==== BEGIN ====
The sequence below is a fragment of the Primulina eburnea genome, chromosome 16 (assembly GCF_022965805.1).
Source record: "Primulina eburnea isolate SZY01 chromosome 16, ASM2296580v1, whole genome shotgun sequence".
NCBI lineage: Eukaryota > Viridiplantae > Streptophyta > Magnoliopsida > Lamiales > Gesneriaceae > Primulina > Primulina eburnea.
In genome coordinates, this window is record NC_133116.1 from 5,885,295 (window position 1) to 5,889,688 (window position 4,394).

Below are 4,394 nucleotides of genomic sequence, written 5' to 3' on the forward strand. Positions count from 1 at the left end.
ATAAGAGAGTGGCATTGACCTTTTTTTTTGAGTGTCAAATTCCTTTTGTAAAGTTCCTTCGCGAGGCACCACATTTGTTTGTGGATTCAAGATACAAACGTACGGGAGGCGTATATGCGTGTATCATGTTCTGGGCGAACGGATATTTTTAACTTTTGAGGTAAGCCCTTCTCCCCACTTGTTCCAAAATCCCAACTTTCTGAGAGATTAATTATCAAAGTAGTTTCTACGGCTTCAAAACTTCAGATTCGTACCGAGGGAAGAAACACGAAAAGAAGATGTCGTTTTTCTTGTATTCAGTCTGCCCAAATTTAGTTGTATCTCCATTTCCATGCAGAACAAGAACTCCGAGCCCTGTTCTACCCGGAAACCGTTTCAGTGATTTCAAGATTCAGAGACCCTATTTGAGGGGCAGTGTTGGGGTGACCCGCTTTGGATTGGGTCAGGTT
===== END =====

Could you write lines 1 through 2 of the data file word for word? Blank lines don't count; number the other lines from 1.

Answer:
The sequence below is a fragment of the Primulina eburnea genome, chromosome 16 (assembly GCF_022965805.1).
Source record: "Primulina eburnea isolate SZY01 chromosome 16, ASM2296580v1, whole genome shotgun sequence".